Tak: The Great Juju Challenge
THQ nearly ruins its game with a presentation only Rise of the Robots' developers could love.
One of the worst parts of my job is going from a fabulous game, Castlevania: Dawn of Sorrow, to a not so fabulous one because all of its faults immediately stand out. This time, the role of the mediocre product is being played by THQ's Tak: The Great JuJu Challenge. Whereas Konami's stellar 2D slash fest contains solid dialogue, an interesting story, and fun gameplay elements, Tak pretty much contains none of those things. The result is a bone dry adventure title that would have benefited from some extra polish. However, it's not a total waste.
Much like its console counterpart, The Great JuJu Challenge revolves around Tak and Lok and their quest to defeat a few other tribal teams in order to win the favor/protection of the Moon JuJu (whatever the hell that means). On the console front, the game revolves around switching between the characters to solve mind bending puzzles.
Unfortunately, such entertaining puzzle solving does not exist in this game. The developers were unable to put both Tak and Lok on the screen at the same time (you switch characters by tapping the touch screen), so all of the puzzles that require them to work together have been completely cut out, and what's been left behind isn't exactly thrilling. Take, for example, Lok's fear of fish. The guy thinks all fish have it in for him so he won't get into the water. In the console version, you have to use Tak to swim across and hit some switch that'll activate a bridge or something of that nature. But here, all you need to do is swim to the other side and Lok automatically takes the trip. How does he do this? Through unimaginative game design, that's how!
The more I played, the more I discovered that there are other "could've been cool" moments, racing being one of them. There are points where Tak hops into a "car" and you have to beat three other opponents to the finish line. The engine is surprisingly smooth and there's a decent sensation of speed, but the tracks are just oddly designed (no need for those sharp turns) and you don't have to place first in order to move on. To that I say, wha!?!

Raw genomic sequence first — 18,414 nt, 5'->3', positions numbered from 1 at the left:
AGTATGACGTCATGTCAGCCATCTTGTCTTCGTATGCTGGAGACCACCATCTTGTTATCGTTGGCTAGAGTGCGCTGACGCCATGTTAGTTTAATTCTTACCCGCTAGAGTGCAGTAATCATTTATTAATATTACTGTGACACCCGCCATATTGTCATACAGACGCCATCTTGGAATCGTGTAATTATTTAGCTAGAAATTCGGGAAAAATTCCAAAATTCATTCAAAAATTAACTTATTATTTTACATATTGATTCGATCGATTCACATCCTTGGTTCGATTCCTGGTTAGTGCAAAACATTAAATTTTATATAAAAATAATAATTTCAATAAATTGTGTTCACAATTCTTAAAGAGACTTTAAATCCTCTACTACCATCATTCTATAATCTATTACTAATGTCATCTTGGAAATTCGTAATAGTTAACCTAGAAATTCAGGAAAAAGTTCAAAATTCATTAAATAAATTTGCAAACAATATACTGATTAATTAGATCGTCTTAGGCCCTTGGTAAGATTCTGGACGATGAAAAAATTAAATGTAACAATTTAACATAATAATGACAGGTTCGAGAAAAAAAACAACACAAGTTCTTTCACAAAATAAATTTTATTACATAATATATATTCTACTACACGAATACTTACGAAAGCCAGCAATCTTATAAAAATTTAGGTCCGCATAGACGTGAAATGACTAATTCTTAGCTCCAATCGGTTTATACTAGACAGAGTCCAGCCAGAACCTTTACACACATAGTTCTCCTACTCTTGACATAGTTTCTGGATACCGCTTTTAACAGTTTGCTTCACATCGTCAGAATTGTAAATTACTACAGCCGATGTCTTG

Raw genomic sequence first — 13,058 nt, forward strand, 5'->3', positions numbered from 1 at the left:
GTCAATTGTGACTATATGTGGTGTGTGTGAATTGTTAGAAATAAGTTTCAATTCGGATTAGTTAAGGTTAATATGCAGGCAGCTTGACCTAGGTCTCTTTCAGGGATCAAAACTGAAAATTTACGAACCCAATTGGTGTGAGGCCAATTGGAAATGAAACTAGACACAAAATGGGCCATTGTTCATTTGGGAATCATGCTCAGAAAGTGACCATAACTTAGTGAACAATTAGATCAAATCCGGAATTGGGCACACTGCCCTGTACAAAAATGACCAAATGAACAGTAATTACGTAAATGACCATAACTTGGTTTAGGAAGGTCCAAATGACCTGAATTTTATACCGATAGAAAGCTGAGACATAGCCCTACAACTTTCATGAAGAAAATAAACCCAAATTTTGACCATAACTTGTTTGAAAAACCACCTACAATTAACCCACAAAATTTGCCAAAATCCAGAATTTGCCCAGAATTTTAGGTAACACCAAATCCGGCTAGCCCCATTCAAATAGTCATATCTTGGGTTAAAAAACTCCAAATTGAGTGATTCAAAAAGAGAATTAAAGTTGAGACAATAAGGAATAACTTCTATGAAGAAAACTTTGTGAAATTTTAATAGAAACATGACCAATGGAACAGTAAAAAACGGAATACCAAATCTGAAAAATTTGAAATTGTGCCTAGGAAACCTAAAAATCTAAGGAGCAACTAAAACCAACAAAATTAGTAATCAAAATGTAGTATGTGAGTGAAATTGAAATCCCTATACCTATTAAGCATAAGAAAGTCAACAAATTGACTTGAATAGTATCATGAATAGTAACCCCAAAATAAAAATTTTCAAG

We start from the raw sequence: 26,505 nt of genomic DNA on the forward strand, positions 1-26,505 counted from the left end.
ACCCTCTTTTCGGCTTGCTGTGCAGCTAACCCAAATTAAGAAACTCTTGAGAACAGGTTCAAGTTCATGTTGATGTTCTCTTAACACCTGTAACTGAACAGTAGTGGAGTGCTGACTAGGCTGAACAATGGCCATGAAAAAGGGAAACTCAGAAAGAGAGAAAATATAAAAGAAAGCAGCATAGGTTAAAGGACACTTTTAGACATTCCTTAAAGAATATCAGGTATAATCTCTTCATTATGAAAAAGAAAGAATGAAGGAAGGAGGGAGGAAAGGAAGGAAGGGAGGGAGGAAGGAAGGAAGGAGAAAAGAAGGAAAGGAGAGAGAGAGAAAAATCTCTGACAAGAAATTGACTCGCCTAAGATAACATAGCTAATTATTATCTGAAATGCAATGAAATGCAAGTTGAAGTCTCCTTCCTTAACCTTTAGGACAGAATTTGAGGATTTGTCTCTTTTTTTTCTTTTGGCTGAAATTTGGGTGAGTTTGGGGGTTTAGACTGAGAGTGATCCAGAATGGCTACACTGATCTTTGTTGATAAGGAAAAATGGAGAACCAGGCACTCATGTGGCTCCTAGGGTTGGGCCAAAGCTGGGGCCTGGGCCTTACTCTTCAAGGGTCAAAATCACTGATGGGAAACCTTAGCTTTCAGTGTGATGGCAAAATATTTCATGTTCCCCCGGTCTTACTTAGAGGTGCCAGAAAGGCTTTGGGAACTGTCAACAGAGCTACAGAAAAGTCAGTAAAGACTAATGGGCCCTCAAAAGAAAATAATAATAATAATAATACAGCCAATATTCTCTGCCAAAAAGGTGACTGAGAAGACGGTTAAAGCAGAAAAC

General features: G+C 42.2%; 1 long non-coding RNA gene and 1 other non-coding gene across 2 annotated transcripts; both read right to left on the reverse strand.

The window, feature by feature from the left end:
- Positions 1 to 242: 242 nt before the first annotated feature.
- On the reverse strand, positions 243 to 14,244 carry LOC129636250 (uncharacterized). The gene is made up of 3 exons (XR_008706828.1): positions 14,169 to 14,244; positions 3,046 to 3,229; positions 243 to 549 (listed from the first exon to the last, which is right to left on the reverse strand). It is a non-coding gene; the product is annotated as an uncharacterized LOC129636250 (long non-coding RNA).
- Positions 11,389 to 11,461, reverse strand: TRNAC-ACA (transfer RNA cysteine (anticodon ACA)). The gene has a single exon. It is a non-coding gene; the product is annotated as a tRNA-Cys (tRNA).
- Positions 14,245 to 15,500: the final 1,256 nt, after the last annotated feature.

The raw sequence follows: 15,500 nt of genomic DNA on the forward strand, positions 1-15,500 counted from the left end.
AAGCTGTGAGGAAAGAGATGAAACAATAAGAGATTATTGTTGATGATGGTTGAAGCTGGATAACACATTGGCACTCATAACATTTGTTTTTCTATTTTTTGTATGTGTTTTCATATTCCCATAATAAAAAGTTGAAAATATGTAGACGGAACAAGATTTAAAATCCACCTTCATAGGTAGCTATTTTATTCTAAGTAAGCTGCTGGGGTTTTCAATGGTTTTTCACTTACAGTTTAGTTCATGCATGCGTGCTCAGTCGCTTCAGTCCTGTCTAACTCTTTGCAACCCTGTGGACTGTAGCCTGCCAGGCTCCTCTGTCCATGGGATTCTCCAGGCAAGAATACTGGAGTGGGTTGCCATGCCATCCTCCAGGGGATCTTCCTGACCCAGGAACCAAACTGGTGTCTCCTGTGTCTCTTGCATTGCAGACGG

Then there's the rest of the game, which is just the standard issue hit this switch to activate this and open that and beat up on some rock monsters and collect a bunch of items that do all sorts of strange things and blah, blah, blah. None of its awful, and truth be told (because I've been lying to you the whole time...this game is amazing), it's actually fun, but it's also been done a millions times before.
Where the developers really faltered is with Tak's presentation. All of the cut scenes are still frames that have been loaded with text that contrasts with the background (break out your glasses), and the story itself is just plain meh. Jokes are cracked, nothing is funny, the characters lack emotion, the narrative doesn't make much sense, there are too many screens to wade through, things are poorly explained, and objectives are unclear. This is basically a text book example of a good, solid adventure title being nearly murdered by its presentation. I say nearly because after slogging through all of that garbage I had a decent time hopping across chasms and attacking bad guys.
Finally, I come to the 3D engine, which is one of this game's brighter spots. Not only do the graphics look good, but controlling the characters by simply using the d-pad (alas, poor thumb strap, I knew thee well) is simple to the point where it poops all over the shoddy work that is Super Mario 64 DS. I'm not saying that this is the pinnacle of portable game design, but the characters look good, the environments are colorful and rather large, and there's no slow down to speak of.
I really wanted to award Tak with a 3/5, but the longer I played the more I found things that anger me. Kudos to THQ for the pretty graphics, the boring but solid platform elements, and several mini games that make good use of the touch screen and microphone (Lobster Rock and Chicken Suit Tak being two of my favorites), but The Great JuJu Challenge isn't nearly as cool (and I use the word "cool" loosely) as its PS2, Xbox, and GameCube cousins. In the end, Tak rhymes with wak, and that's what this game is...yo.
What's Hot: The attractive graphics and solid (yet dry) platform mechanics.
What's Not: The story really sucks, the font is ugly, and it's sometimes difficult figuring out where to go